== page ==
That is how you shut down a nuclear plant using the internet. They can't email incident reports to the N.R.C., so they have to shut down for "safeties sake". Its not that its technically dangerous, but intentionally operating without N.R.C. oversight might be a $10M/hour fine, so they aren't gonna do it. Or maybe the plant guards won't get paid unless their internet accessible timeclock application works, they won't work for free, and the plant is not allowed to work without guards. Or the VOIP customer service in India is inaccessible and for safety reasons you can't supply power with no way to learn of lines down in the street and/or dispatch the service techs, so off goes the power to the city. To save money, city water SCADA system is now on the internet instead of a private net, and when the inet goes down, no water, no water means the plant shuts off. Thats how you use the internet to shut off a nuclear power plant, not some B.S. about remotely adjusting the control rods and turning pumps on and off.

      What was almost certainly not discussed during the govt simulation was the need to remove useless regulations, because that gets the proletariat wondering if those regulations are really required under normal circumstances...

    • by LostCluster (625375) * on Wednesday February 24, 2010 @01:31PM (#31261462)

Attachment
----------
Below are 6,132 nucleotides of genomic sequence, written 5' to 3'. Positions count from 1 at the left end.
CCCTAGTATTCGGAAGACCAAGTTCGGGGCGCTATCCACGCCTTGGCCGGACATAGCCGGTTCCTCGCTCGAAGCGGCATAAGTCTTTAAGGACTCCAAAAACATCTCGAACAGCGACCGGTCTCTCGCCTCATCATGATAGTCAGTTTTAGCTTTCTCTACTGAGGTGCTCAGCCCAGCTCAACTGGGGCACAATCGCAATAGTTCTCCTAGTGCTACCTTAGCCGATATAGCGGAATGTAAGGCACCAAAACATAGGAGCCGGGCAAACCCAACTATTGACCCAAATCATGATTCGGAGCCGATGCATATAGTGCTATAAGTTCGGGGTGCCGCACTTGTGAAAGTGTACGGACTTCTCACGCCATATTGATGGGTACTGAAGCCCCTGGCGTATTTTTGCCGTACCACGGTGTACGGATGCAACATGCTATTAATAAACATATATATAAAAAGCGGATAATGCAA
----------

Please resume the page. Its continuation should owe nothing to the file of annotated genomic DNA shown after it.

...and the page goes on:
In this simulations, they weren't. The public cell phone network had a widespread trojan, which went on to attack the public Internet. With phones and data down, they weren't able to respond to simple bomb attacks on a few power locations, and the power grid collapsed.

      The threat to the power grid wasn't that that it was cyber attacked, but that a conventional attack was much more powerful when there was no way to direct the repair people. With no way to direct truck drivers or send orders, there was no way to get gas to critical things like hospital and police to run generators.

      The team lost the wargame, and was punished by having to be interviewed by Wolf Blitzer.

      • In this simulations, they weren't [connected to the internet]. The public cell phone network had a widespread trojan, which went on to attack the public Internet.

        Huh? If "they" also includes the cell phone network, and the cell phone network isn't connected to the internet, then how could the cell phone network attack the public internet?

  • by vvaduva (859950) on Wednesday February 24, 2010 @12:42PM (#31260732)

    The headline should really read: "Overseas hacker's computers unable to defeat incoming U.S. nukes."